Lawyers and clients have noticed that there are significant backlogs in Canada's courts, which have become worse since the COVID-19 pandemic. The Chief Justice of Canada has identified that one of the causes of the backlog is the pace of federal judicial appointments has not kept up with retirements and Parliament creating new judicial positions. As a result, there are numerous vacancies in Canada's federally-appointed judiciary.

What you need to know

  • There is a record number of judicial vacancies in Canada, as appointments are not keeping up with retirements and added judicial positions.
  • The result has been significant backlogs in the courts—particularly for civil matters—and our judiciary is strained with a heavy workload.
  • In May 2023, the Chief Justice of Canada (who is also the head of the Canadian Judicial Council) wrote to the Prime Minister asking him to increase the pace of federal judicial appointments.
  • A lawyer in Ottawa brought an application for judicial review, to force the federal government to speed up the process.
  • The Court declined to order the federal government to make appointments within a defined timeframe, but issued a declaration that appointments should be made within a "reasonable time," with the expectation of judicial appointments returning to 2016 numbers.
  • The Court left open the possibility that it could intervene if the situation does not improve.

The Federal Court's decision

The problem: Too many judicial vacancies

It is well known in the legal community that judicial vacancies are not being filled quickly, and judges, lawyers and litigants are feeling the effects. In criminal law, charges get dismissed because of the failure to conduct a trial within a reasonable time. This creates pressure to shift judicial resources to the criminal system, causing serious delays to civil and family litigants. Motions can take months to be heard, and it can take years to get a civil case to trial. By May of 2023, the situation was serious enough that the Chief Justice of Canada took the extraordinary step of writing a letter to the Prime Minister. The Chief Justice advised that the "current situation is untenable," and feared that it could "result in a crisis for our justice system."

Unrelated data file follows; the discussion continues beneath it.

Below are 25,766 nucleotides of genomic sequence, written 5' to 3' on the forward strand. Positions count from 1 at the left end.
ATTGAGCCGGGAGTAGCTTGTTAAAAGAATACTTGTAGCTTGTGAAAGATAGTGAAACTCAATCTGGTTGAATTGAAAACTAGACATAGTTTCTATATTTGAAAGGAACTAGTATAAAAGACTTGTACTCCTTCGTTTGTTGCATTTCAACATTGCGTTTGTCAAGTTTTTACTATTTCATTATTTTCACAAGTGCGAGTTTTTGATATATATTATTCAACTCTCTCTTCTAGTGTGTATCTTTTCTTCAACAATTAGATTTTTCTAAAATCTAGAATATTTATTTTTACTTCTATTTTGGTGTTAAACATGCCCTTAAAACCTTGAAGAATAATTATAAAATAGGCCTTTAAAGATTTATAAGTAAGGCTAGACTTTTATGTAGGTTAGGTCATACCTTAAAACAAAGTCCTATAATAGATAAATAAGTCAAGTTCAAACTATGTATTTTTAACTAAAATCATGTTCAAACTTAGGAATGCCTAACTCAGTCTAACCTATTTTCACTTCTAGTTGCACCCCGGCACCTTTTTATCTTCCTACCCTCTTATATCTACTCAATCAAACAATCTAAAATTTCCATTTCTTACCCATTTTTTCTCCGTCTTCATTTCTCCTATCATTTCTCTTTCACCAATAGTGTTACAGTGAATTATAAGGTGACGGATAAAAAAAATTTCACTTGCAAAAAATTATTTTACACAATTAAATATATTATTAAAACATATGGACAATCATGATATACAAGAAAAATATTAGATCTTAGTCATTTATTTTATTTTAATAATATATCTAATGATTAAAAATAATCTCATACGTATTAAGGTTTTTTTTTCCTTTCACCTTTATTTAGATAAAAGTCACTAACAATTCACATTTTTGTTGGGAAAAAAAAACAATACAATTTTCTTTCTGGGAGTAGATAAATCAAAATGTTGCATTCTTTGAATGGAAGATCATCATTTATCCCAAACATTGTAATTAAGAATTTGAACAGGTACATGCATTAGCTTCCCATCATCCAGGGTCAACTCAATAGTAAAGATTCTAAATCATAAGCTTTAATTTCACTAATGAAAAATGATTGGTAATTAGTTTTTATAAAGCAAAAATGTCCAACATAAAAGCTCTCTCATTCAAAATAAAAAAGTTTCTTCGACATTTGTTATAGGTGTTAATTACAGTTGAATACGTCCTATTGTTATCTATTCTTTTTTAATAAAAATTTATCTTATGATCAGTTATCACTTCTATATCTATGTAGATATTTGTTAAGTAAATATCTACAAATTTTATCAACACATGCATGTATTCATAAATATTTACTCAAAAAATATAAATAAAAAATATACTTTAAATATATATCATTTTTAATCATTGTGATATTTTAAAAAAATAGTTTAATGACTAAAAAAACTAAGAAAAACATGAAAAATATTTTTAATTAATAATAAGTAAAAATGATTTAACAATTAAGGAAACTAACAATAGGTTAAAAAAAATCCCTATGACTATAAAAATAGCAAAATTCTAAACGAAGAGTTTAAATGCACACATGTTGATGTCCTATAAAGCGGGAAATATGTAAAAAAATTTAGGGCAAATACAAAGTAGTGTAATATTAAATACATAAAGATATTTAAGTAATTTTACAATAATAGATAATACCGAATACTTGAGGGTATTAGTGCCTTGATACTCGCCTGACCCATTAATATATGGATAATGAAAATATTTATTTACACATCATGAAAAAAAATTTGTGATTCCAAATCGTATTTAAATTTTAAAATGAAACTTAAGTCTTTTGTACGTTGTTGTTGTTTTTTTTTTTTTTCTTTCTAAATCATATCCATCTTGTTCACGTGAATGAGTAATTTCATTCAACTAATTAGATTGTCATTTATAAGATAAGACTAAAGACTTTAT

To try to force the government to move more quickly, Yavar Hameed, a lawyer in Ottawa, brought an application for judicial review against the Prime Minister and the Minister of Justice. Mr. Hameed asked for an order of mandamus—that is, a court order requiring them to make federal judicial appointments, or alternatively declarations.

The constitutional dilemma

Applications for judicial review are premised on the rule of law and are necessitated by the separation of powers in a Parliamentary democracy. Parliament passes laws. The executive—and its administrative officials—administers laws. When an administrative official does something that is inconsistent with their statutory obligations, the courts can intervene and ensure that they are complying with the law passed by Parliament. Occasionally this requires the court to issue a writ of mandamus, which requires an administrative official to carry out their statutory responsibilities.